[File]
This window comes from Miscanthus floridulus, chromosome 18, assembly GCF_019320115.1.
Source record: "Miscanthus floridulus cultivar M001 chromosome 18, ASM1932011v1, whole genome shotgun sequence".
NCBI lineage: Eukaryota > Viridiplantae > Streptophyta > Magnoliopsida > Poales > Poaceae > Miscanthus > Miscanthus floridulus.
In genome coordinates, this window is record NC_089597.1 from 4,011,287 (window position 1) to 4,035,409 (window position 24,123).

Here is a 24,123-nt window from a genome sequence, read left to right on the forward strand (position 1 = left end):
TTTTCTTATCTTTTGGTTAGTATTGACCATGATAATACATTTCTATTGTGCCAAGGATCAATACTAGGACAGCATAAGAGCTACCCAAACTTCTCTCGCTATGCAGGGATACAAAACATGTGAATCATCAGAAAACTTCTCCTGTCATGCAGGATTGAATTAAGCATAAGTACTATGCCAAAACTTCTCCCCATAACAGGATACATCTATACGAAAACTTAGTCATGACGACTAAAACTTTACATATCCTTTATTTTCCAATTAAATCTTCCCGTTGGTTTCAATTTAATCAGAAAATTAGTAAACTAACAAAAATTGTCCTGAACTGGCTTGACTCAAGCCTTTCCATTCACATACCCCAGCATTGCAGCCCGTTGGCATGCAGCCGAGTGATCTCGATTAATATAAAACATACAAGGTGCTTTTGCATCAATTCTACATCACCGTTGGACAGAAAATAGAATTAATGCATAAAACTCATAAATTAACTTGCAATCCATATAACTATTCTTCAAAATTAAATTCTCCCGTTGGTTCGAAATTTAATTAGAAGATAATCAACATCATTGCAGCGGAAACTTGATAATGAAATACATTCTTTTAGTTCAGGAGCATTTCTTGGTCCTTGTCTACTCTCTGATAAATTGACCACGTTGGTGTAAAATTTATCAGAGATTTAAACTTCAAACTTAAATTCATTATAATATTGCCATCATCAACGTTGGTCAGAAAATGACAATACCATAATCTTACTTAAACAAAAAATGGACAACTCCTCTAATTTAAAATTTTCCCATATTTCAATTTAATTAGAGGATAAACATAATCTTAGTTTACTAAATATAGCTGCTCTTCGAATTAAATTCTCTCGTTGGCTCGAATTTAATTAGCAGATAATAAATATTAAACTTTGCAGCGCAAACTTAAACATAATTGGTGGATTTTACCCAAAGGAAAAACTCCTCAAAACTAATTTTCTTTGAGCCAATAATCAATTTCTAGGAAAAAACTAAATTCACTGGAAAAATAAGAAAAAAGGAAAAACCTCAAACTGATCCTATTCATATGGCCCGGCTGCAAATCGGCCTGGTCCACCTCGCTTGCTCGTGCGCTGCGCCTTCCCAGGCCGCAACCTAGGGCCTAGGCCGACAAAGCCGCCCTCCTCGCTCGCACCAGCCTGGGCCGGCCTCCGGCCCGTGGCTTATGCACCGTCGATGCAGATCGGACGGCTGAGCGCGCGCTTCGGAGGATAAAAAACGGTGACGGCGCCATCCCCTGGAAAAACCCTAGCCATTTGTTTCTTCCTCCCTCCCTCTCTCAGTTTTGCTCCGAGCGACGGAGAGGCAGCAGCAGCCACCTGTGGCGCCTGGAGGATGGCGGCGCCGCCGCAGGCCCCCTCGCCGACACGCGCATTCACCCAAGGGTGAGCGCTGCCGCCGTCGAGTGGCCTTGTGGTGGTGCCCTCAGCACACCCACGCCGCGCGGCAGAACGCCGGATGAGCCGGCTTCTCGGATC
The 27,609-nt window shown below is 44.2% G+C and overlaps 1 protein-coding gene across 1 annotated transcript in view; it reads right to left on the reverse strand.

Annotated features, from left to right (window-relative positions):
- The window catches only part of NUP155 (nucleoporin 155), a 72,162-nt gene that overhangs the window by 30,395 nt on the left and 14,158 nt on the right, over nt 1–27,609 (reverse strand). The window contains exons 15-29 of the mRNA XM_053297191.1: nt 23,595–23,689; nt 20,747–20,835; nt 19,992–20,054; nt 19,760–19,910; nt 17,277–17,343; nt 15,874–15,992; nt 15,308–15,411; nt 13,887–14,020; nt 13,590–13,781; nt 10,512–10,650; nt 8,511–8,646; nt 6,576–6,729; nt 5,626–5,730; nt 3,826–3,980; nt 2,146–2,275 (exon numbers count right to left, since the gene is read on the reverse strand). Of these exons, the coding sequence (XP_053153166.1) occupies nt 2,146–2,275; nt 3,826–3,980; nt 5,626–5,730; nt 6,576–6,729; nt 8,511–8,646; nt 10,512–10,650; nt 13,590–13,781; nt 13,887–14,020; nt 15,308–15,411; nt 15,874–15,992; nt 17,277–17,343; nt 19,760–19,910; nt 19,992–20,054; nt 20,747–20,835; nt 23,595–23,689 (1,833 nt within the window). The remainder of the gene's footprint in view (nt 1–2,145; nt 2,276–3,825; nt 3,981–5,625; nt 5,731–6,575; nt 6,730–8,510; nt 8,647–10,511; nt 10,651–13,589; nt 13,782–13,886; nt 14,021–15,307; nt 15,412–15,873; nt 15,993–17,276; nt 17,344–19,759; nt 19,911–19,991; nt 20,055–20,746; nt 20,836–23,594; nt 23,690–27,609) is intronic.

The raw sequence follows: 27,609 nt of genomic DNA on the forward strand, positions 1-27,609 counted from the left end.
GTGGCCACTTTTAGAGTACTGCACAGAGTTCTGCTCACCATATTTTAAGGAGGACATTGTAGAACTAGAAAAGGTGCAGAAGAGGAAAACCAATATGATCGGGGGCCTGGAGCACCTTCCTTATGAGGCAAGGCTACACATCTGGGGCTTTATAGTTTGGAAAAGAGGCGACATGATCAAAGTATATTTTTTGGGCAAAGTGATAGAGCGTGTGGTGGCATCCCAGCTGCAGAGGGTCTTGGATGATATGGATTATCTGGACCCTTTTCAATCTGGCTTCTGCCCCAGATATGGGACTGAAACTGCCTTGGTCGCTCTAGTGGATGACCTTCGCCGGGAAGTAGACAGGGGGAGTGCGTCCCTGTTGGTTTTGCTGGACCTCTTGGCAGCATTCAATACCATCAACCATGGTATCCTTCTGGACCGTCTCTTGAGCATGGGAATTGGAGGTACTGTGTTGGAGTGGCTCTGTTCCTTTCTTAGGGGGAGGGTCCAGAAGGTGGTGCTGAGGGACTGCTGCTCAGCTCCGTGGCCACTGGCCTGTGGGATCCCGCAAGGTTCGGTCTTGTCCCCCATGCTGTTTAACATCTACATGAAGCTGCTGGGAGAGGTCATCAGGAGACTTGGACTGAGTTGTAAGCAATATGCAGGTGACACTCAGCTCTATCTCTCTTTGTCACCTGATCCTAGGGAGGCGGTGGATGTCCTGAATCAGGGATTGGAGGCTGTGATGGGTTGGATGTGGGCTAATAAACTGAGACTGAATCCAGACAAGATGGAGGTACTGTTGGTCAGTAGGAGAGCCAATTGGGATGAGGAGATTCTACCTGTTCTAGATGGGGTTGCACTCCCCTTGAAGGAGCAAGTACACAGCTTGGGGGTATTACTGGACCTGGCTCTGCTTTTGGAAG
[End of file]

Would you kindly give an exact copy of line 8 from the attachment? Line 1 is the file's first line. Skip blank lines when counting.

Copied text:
Annotated features, from left to right (window-relative positions):